Much of the problem resided with the Germans. Though senior officials, like Finance Minister Wolfgang Schäuble, were sympathetic to a bailout, their political overseers in Angela Merkel’s chancellery were conflicted. The reality was that, as the continent’s dominant economic player, Germany would find itself heavily bankrolling any such effort. Instead, Merkel’s government preferred to place responsibility on the Greeks, arguing that, if they took the austerity measures the Germans were urging, the markets would calm and the turmoil would pass. “You had to have credible contributions by Greece,” says one German government official, adding that it was the only way the parliament might eventually approve a bailout.

The Americans were dismayed. “It’s fair to say ... we were hoping they’d be beyond the realm of thought experiments,” says an administration official. “That they’d be ready with a plan.” But, thanks to the German stalemate, the Europeans were in little position to act.

Nor is the European debt crisis the only issue that Washington and Berlin have tangled over of late. For months, top U.S. officials have begged the Germans to stay the course on their modest stimulus measures, fearing that a too-quick withdrawal would hamstring the European recovery and pose risks to the global economy. But the Germans have stood firm, rejecting the administration’s Keynesian logic with rhetoric that can sound gratingly reminiscent of Republican talking points. The Germans even dragged their feet over a stress test of European banks, complicating efforts to restore confidence in the continent’s balky financial system.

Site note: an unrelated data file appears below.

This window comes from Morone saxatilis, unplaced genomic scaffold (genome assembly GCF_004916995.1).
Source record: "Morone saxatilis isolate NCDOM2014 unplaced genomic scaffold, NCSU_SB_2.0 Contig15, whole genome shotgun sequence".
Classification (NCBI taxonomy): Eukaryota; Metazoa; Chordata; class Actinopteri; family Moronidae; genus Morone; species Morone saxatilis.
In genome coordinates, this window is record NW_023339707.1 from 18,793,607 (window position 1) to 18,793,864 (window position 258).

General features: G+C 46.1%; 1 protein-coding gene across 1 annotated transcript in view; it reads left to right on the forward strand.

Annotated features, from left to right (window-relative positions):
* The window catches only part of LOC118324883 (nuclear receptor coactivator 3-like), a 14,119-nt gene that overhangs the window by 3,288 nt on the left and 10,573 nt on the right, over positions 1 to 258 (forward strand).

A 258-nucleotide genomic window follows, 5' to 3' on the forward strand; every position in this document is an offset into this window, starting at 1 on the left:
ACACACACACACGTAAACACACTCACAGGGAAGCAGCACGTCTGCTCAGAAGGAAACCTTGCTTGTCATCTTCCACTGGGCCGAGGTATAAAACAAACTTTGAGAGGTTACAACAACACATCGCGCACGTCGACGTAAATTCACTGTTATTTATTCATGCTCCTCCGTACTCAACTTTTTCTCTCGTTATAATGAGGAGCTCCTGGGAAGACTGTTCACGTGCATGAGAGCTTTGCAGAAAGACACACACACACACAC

Welcome to economic stewardship in the age of German parochialism. For years, the Germans could be relied upon to play a stabilizing role in Europe, subsuming their national self-interest to lofty visions of continental solidarity. But, over the last decade, as German leadership has passed from the postwar generation of Konrad Adenauer and Helmut Kohl to a younger generation less compelled by the war’s memory and unbothered by the Soviet menace, the Germans have ceased to view Europe’s safekeeping as their historical responsibility. “It’s no longer Europe at any price,” says Ulrike Guérot, a fellow at the European Council on Foreign Relations in Berlin. “It has a price now, and they want to see the price tag.”